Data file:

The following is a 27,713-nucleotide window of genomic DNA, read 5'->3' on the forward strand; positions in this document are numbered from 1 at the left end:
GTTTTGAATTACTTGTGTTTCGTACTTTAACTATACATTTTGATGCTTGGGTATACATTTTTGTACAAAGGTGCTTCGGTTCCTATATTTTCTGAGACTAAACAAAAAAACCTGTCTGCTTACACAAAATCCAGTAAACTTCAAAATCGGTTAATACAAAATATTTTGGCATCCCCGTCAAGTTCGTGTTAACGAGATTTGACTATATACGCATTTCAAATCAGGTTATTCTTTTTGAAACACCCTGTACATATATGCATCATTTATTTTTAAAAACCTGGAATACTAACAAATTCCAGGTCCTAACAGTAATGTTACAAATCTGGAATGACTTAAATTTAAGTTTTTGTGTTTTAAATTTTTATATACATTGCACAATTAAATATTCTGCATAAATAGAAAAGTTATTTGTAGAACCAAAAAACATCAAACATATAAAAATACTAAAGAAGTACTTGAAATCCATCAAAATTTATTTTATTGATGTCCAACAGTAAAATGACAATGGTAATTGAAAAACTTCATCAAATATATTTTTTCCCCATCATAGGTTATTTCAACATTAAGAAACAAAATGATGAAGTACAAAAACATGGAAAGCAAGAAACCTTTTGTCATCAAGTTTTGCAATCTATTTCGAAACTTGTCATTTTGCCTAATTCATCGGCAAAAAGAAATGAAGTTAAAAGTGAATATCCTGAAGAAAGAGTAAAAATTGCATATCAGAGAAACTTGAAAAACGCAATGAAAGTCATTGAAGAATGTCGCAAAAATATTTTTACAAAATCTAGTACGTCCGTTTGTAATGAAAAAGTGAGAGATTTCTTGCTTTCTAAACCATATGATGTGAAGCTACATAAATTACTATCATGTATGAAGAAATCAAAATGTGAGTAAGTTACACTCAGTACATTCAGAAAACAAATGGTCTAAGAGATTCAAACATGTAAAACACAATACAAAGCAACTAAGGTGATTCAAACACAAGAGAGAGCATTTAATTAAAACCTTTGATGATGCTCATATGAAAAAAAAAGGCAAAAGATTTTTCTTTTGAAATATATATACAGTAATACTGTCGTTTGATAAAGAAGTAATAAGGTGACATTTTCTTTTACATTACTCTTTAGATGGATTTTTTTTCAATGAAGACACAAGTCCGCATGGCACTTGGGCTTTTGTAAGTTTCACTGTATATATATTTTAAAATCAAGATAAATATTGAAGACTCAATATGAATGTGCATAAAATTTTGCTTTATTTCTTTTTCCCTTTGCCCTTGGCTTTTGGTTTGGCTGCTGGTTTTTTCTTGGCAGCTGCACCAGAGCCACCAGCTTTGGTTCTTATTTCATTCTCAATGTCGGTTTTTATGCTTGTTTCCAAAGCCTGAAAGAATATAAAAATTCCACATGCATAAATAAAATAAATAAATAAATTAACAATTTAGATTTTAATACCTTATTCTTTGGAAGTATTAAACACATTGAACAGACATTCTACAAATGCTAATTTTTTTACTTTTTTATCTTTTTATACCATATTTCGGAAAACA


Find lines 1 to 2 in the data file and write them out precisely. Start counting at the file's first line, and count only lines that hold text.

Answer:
The following is a 27,713-nucleotide window of genomic DNA, read 5'->3' on the forward strand; positions in this document are numbered from 1 at the left end:
GTTTTGAATTACTTGTGTTTCGTACTTTAACTATACATTTTGATGCTTGGGTATACATTTTTGTACAAAGGTGCTTCGGTTCCTATATTTTCTGAGACTAAACAAAAAAACCTGTCTGCTTACACAAAATCCAGTAAACTTCAAAATCGGTTAATACAAAATATTTTGGCATCCCCGTCAAGTTCGTGTTAACGAGATTTGACTATATACGCATTTCAAATCAGGTTATTCTTTTTGAAACACCCTGTACATATATGCATCATTTATTTTTAAAAACCTGGAATACTAACAAATTCCAGGTCCTAACAGTAATGTTACAAATCTGGAATGACTTAAATTTAAGTTTTTGTGTTTTAAATTTTTATATACATTGCACAATTAAATATTCTGCATAAATAGAAAAGTTATTTGTAGAACCAAAAAACATCAAACATATAAAAATACTAAAGAAGTACTTGAAATCCATCAAAATTTATTTTATTGATGTCCAACAGTAAAATGACAATGGTAATTGAAAAACTTCATCAAATATATTTTTTCCCCATCATAGGTTATTTCAACATTAAGAAACAAAATGATGAAGTACAAAAACATGGAAAGCAAGAAACCTTTTGTCATCAAGTTTTGCAATCTATTTCGAAACTTGTCATTTTGCCTAATTCATCGGCAAAAAGAAATGAAGTTAAAAGTGAATATCCTGAAGAAAGAGTAAAAATTGCATATCAGAGAAACTTGAAAAACGCAATGAAAGTCATTGAAGAATGTCGCAAAAATATTTTTACAAAATCTAGTACGTCCGTTTGTAATGAAAAAGTGAGAGATTTCTTGCTTTCTAAACCATATGATGTGAAGCTACATAAATTACTATCATGTATGAAGAAATCAAAATGTGAGTAAGTTACACTCAGTACATTCAGAAAACAAATGGTCTAAGAGATTCAAACATGTAAAACACAATACAAAGCAACTAAGGTGATTCAAACACAAGAGAGAGCATTTAATTAAAACCTTTGATGATGCTCATATGAAAAAAAAAGGCAAAAGATTTTTCTTTTGAAATATATATACAGTAATACTGTCGTTTGATAAAGAAGTAATAAGGTGACATTTTCTTTTACATTACTCTTTAGATGGATTTTTTTTCAATGAAGACACAAGTCCGCATGGCACTTGGGCTTTTGTAAGTTTCACTGTATATATATTTTAAAATCAAGATAAATATTGAAGACTCAATATGAATGTGCATAAAATTTTGCTTTATTTCTTTTTCCCTTTGCCCTTGGCTTTTGGTTTGGCTGCTGGTTTTTTCTTGGCAGCTGCACCAGAGCCACCAGCTTTGGTTCTTATTTCATTCTCAATGTCGGTTTTTATGCTTGTTTCCAAAGCCTGAAAGAATATAAAAATTCCACATGCATAAATAAAATAAATAAATAAATTAACAATTTAGATTTTAATACCTTATTCTTTGGAAGTATTAAACACATTGAACAGACATTCTACAAATGCTAATTTTTTTACTTTTTTATCTTTTTATACCATATTTCGGAAAACA